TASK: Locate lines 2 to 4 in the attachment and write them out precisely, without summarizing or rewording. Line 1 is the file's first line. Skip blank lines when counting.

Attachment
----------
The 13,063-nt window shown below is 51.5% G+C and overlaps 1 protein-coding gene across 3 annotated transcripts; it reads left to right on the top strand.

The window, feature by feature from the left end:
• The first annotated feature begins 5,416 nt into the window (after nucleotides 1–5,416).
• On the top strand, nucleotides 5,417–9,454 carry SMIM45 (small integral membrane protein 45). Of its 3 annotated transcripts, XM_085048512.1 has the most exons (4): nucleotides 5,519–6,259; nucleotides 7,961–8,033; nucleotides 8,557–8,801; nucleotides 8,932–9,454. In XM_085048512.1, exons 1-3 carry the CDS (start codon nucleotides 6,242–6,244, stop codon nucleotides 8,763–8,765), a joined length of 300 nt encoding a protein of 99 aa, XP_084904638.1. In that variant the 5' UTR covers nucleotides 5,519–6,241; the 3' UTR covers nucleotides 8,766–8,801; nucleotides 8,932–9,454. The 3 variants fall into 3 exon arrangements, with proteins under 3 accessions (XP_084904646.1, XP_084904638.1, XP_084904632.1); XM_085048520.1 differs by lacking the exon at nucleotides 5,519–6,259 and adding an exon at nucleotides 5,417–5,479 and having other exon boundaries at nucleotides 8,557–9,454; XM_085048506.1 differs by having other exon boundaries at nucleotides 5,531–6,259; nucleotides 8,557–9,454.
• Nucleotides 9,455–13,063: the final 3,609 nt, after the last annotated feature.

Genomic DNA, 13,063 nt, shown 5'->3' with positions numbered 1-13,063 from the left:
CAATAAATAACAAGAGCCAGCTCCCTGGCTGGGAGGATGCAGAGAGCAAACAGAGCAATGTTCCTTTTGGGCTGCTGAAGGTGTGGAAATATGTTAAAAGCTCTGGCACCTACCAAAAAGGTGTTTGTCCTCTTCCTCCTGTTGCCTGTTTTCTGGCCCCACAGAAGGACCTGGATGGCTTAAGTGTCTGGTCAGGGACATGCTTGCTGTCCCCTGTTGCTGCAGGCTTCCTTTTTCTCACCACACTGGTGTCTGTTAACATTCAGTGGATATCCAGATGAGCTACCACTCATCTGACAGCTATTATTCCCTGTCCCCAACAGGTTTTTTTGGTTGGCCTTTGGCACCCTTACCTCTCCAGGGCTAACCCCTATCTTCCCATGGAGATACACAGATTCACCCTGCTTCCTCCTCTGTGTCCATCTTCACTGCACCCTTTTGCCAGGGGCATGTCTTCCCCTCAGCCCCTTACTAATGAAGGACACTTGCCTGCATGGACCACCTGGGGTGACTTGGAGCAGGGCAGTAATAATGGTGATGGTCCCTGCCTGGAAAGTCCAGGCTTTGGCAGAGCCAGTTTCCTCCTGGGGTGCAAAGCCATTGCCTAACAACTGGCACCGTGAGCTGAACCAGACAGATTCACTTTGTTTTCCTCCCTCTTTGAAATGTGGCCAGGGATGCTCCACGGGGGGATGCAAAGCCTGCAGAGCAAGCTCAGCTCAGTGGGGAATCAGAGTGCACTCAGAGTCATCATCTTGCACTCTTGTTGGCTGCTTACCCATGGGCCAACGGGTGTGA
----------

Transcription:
The window, feature by feature from the left end:
• The first annotated feature begins 5,416 nt into the window (after nucleotides 1–5,416).
• On the top strand, nucleotides 5,417–9,454 carry SMIM45 (small integral membrane protein 45). Of its 3 annotated transcripts, XM_085048512.1 has the most exons (4): nucleotides 5,519–6,259; nucleotides 7,961–8,033; nucleotides 8,557–8,801; nucleotides 8,932–9,454. In XM_085048512.1, exons 1-3 carry the CDS (start codon nucleotides 6,242–6,244, stop codon nucleotides 8,763–8,765), a joined length of 300 nt encoding a protein of 99 aa, XP_084904638.1. In that variant the 5' UTR covers nucleotides 5,519–6,241; the 3' UTR covers nucleotides 8,766–8,801; nucleotides 8,932–9,454. The 3 variants fall into 3 exon arrangements, with proteins under 3 accessions (XP_084904646.1, XP_084904638.1, XP_084904632.1); XM_085048520.1 differs by lacking the exon at nucleotides 5,519–6,259 and adding an exon at nucleotides 5,417–5,479 and having other exon boundaries at nucleotides 8,557–9,454; XM_085048506.1 differs by having other exon boundaries at nucleotides 5,531–6,259; nucleotides 8,557–9,454.